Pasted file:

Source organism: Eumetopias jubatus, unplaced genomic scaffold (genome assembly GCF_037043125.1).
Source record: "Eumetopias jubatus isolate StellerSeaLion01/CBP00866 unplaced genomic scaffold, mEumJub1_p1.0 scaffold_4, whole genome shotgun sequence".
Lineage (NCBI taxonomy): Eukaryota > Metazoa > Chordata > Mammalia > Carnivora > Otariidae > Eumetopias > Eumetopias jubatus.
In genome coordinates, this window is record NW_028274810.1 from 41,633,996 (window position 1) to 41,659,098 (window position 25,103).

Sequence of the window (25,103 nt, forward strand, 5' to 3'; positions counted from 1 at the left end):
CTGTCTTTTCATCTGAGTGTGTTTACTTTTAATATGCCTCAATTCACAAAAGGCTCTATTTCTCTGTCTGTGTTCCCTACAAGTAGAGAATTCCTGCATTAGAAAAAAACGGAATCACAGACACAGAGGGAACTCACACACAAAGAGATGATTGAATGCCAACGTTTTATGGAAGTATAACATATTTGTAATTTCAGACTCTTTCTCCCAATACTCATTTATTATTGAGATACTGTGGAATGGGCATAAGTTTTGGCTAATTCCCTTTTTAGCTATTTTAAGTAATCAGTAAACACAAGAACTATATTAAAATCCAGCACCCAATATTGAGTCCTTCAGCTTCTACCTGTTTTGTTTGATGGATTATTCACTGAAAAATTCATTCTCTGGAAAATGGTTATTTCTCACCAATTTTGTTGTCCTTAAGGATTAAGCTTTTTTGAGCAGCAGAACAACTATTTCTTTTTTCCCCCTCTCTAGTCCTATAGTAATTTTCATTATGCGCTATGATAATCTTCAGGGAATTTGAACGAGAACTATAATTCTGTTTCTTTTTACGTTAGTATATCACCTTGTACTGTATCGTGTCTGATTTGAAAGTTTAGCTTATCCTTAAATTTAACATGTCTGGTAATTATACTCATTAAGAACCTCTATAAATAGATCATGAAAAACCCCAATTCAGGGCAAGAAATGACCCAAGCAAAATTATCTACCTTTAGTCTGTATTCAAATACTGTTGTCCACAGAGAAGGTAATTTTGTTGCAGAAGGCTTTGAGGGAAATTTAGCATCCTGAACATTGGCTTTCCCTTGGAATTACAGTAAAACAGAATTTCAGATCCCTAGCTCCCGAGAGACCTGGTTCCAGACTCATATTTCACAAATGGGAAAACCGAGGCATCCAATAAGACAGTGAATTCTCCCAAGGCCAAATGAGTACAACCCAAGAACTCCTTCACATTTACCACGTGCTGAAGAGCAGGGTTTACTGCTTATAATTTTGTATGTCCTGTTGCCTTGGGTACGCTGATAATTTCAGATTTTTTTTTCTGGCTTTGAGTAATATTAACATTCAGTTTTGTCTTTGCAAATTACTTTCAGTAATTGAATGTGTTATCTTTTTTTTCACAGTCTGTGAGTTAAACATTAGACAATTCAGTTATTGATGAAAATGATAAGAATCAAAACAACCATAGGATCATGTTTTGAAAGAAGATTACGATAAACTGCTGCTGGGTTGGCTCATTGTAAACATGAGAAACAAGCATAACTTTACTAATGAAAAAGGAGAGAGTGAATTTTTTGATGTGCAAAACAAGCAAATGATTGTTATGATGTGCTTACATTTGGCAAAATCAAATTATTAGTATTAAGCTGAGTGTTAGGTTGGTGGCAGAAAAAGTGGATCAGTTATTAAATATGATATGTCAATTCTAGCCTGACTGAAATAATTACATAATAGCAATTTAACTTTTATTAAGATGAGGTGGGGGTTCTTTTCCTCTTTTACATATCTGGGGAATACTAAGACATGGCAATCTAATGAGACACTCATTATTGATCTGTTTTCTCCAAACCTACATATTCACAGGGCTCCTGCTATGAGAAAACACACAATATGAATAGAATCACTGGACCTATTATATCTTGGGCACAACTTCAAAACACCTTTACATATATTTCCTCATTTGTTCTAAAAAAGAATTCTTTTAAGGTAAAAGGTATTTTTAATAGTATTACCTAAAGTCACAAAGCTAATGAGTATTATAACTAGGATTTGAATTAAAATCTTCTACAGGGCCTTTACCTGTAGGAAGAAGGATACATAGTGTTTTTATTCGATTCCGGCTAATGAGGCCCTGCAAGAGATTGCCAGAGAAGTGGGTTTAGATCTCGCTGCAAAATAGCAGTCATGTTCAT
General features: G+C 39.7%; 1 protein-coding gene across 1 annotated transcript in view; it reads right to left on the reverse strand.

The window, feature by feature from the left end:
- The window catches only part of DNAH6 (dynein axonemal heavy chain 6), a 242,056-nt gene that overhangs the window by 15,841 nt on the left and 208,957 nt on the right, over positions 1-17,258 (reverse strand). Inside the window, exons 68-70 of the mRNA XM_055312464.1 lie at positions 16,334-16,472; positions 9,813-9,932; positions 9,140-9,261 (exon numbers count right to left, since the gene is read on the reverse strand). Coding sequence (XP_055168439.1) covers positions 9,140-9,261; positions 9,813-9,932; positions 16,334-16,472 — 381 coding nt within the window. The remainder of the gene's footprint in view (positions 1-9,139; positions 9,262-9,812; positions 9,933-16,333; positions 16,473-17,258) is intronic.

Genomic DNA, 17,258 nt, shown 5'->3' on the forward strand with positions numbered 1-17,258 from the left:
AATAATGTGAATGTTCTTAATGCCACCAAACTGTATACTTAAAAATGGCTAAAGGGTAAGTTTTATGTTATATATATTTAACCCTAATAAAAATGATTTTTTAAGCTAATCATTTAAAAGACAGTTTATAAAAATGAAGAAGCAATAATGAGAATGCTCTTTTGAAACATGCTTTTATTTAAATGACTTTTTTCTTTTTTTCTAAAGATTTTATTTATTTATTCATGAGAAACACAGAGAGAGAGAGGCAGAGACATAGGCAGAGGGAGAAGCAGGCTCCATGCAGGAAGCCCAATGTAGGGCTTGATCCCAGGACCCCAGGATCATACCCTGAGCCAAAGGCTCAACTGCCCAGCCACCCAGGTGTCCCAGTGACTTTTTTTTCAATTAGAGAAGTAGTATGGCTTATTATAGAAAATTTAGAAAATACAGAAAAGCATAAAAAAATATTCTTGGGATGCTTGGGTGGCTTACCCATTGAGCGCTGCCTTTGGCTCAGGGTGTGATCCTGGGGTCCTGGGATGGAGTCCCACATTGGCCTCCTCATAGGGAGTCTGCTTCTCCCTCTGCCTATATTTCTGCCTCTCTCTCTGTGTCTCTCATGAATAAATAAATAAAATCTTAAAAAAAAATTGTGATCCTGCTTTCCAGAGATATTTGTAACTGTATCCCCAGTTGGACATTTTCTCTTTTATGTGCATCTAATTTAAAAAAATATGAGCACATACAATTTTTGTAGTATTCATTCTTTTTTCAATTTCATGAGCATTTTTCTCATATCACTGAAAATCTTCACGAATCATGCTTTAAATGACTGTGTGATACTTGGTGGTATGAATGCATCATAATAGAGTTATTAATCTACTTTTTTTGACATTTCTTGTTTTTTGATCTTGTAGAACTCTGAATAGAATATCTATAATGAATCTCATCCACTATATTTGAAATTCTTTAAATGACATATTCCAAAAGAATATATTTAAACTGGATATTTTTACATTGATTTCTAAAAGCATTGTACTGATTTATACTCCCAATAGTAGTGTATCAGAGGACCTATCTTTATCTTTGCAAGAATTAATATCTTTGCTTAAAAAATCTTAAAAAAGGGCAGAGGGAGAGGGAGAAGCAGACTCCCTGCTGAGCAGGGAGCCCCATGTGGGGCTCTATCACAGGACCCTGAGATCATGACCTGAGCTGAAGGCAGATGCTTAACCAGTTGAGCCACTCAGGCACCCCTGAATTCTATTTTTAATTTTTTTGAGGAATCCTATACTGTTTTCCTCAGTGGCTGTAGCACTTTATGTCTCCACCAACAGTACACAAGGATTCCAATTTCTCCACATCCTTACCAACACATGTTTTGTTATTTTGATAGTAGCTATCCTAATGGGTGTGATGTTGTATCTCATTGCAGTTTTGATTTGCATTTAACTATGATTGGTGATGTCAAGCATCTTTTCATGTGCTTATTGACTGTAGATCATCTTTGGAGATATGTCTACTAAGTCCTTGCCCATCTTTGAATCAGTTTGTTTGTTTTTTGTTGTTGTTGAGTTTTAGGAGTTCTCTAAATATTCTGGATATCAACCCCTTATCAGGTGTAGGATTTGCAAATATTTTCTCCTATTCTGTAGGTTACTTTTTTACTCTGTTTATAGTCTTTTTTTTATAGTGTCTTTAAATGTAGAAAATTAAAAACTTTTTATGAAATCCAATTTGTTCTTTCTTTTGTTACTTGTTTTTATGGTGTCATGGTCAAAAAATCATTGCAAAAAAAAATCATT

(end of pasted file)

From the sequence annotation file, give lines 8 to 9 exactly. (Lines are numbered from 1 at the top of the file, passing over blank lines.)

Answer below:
The window, feature by feature from the left end:
- The window catches only part of DNAH6 (dynein axonemal heavy chain 6), a 242,056-nt gene that overhangs the window by 15,841 nt on the left and 208,957 nt on the right, over positions 1-17,258 (reverse strand). Inside the window, exons 68-70 of the mRNA XM_055312464.1 lie at positions 16,334-16,472; positions 9,813-9,932; positions 9,140-9,261 (exon numbers count right to left, since the gene is read on the reverse strand). Coding sequence (XP_055168439.1) covers positions 9,140-9,261; positions 9,813-9,932; positions 16,334-16,472 — 381 coding nt within the window. The remainder of the gene's footprint in view (positions 1-9,139; positions 9,262-9,812; positions 9,933-16,333; positions 16,473-17,258) is intronic.